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Dressing Edith Palm 

Thursday, May 5 2005
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Photos by Michael Powers“Who is this woman that I see wearing my clothing?” Designer Sarah Aaronson contemplated this question as she struggled to come up with a name for her line. “I initially came up with Doppelgänger — totally creepy and dark but kind of feminine — but it’s too casual.” So Aaronson started envisioning the woman who would wear her sculptural ensembles, creating a persona as it were: “She doesn’t wear Juicy Couture — she doesn’t believe in that. She’s not afraid of dressing up and wearing diamonds to the market. She’s humble but confident in who she is. She reads books. Has a really great a sense of humor. She can wear ridiculous things and laugh at herself too. Can’t deal with people with fauxhawks — she can’t take that at all. She hates the whole idea of conformity and uniforms and people dressing according to what a magazine said. There’s a pull between masculine and feminine, and there’s a dark, mysterious side. She has a real black sense of humor and is not afraid to make really wrong jokes.” Meet Edith Palm. The name, like the line, plays off the dynamic that informs Aaronson’s design sensibility: a wild romanticism, sparked by influences ranging from 1960s motorcycle boots to Art Deco to Russian Constructivism — but filtered through an innovative aesthetic. It’s all about creating something wearable while making a statement — artistic, political — and not looking like anyone else. Aaronson launched her line in fall 2003 with a collection she called “At Lastly Bloody and Ghastly.” Let’s just say she has an abiding appreciation for Victoriana and, as the title suggests, Edward Gorey. But let it be noted that her collections do tend to change dramatically. Her second, “The Solemn Mysteries of the Ancient Order of the Deep,” was based on Moby-Dick. And her most recent, featured at Gen Art’s “The New Garde” installation in March at MOCA, involves Bolsheviks invading the Wild West. Suffice to say, she loves a good story.? You might not guess that Aaronson is a local, born and raised in Los Angeles — Hancock Park to be specific. Not when she says, “I want people to wear gloves.” Clearly, she’s not a SoCal jeans-and-tees kind of gal. We’re chatting at her studio apartment in (no surprise here) one of Hollywood’s classic Deco-era buildings. Tucked away in the kitchen is a sewing machine and a rolling rack. In other words, a typical setup for a designer just starting out. She’s not quite at the point where she can support herself exclusively through her design, but she’s developed a good word-of-mouth clientele for her imaginatively detailed custom clothes, often made with vintage fabrics, although she’s starting to tinker with silk-screening. Aaronson also works as an assistant to the owner of Resurrection, but not doing sales, mind you. She’s done that retail-slut routine — Agent Provocateur, American Rag, Barneys — after a couple of tries at higher education. Which she thinks is an amazing thing to have, but . . . college, well, after a year studying fashion at Syracuse, she “was not having it at all.” Too cold, and all those girls with their matching Kate Spade bags. Aaronson came back to L.A. and went to Otis, which lasted about a semester. At 18, she wasn’t ready for that commitment. Besides, she knew, always, from day one, that she would be a designer. Made clothes for her dolls, had fashion shows for them, got her first sewing machine when she was 13. It was a retail job at Aero & Co., one of Los Angeles’ leading boutiques for showcasing up-and-coming designers, that proved to be the turning point. Owner Alisa Loftin introduced her to the city’s vibrantly avant design scene: Magda Berliner, Jared Gold, Kime Buzzelli and Grey Ant, to cite a few. “It opened my eyes,” she says. “It was really exciting to me because these people were doing their thing. And doing really amazing things. It exposed me to a lot of different people and I thought what Alisa was doing was really great.” Aaronson started designing, and had her first show — of oversize unisex ties — while still at Aero. Eventually, Aaronson hopes to have her own atelier, to know her customers. “I want to be influenced by them as well as vice versa.” And she’s not interested in catering to the fashion industry’s timetable, the “this season” or “that season” deadlines. “Not to sound cheesy, but it ruins the creative process. I think that’s going to affect me a lot — the decision not to completely comply with those regulations. We’ll see where it takes me. I just want to make it on my own.”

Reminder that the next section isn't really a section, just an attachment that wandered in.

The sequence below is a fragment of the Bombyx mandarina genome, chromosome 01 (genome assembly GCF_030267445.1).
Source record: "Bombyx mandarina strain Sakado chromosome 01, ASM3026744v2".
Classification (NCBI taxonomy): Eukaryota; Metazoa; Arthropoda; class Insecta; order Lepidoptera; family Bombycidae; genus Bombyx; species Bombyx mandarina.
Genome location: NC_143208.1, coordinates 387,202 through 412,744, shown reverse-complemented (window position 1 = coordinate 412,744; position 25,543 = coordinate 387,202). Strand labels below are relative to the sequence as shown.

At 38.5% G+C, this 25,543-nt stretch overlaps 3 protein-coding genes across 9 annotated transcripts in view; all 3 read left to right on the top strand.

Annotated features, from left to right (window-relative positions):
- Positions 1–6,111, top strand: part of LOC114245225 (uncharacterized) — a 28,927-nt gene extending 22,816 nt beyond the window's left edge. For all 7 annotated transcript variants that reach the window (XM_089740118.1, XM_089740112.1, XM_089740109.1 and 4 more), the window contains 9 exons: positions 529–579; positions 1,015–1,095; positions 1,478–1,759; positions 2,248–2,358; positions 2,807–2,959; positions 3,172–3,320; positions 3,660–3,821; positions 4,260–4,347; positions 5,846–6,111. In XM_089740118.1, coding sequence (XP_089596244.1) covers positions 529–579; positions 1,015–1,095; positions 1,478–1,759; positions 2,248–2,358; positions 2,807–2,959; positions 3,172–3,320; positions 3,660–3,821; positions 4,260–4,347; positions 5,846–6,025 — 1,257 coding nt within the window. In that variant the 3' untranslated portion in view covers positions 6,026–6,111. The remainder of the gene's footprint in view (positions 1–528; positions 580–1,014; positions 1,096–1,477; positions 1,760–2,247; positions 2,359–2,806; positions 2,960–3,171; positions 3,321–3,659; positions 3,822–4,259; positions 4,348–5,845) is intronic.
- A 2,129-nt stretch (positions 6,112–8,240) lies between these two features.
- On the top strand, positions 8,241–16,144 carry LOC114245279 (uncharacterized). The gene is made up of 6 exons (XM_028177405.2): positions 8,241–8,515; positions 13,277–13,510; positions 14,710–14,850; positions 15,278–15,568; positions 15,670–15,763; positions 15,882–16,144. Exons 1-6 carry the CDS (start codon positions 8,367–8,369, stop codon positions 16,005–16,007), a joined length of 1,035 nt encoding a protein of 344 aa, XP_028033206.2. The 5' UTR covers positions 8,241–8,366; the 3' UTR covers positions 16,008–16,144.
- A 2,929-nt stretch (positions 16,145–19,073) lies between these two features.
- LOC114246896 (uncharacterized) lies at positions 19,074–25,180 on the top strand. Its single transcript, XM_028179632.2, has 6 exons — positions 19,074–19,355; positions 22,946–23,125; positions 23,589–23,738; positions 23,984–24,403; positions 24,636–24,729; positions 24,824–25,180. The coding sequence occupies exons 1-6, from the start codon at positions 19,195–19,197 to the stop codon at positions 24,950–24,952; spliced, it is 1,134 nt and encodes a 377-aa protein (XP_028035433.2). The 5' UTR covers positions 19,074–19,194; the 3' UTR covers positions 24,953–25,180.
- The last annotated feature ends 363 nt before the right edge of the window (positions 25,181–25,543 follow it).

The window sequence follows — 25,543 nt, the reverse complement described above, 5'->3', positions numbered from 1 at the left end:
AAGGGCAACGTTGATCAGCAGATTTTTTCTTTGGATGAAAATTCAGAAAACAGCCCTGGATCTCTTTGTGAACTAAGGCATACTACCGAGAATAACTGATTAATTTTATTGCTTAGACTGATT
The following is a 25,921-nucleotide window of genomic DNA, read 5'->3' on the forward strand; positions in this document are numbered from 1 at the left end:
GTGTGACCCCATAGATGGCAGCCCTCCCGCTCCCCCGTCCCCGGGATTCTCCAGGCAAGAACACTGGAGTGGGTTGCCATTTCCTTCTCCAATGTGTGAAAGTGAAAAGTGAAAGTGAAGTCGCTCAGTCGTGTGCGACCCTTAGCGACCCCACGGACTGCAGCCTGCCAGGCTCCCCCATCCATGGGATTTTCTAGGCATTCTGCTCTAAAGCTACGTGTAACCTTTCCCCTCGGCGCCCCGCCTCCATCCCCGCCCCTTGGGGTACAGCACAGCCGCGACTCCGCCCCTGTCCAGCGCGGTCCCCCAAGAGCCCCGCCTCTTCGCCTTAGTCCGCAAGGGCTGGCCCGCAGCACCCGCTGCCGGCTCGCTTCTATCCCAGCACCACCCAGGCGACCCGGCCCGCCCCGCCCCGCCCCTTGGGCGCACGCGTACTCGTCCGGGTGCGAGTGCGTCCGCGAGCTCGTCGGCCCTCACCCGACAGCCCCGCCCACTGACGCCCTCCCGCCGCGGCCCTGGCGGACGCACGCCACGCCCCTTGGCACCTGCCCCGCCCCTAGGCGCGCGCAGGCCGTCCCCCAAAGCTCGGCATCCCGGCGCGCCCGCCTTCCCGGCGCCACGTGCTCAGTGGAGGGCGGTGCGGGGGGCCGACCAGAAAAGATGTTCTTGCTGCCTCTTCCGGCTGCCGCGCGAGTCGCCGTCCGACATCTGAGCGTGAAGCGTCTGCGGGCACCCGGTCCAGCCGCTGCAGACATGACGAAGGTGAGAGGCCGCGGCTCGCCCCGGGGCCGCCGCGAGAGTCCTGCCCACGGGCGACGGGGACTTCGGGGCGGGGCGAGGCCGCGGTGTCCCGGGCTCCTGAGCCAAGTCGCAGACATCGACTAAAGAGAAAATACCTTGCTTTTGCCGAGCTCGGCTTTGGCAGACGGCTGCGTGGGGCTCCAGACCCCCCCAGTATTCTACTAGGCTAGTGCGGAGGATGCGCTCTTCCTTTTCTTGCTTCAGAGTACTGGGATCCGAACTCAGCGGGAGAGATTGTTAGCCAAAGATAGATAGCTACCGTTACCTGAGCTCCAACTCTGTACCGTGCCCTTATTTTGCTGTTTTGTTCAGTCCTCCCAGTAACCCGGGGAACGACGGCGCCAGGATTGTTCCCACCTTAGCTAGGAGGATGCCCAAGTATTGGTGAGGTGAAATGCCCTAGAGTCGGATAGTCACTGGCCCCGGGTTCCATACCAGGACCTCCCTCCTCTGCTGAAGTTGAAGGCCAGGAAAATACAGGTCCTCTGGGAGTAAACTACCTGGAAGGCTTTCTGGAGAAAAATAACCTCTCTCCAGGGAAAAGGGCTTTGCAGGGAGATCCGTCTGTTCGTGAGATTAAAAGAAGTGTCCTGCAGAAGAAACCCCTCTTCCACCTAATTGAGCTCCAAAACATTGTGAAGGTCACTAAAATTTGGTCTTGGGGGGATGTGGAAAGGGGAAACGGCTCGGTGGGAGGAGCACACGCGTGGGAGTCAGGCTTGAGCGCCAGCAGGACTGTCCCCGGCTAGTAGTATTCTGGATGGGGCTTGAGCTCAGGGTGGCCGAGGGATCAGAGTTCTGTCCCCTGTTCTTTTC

(above and below): Vintage wool knit, lurex and wool jumpsuit with vintage buttons

(above): Upholstery fabric with velvet trim

(above): Designer Sarah Aaronson

Edith Palm is available at Aero & Co., 8403 W. Third St. (323) 653-4651 or www.edithpalm.com. CREDITS: Model: Ting Ting (Otto Models) Hair & makeup: Alma Anguiano

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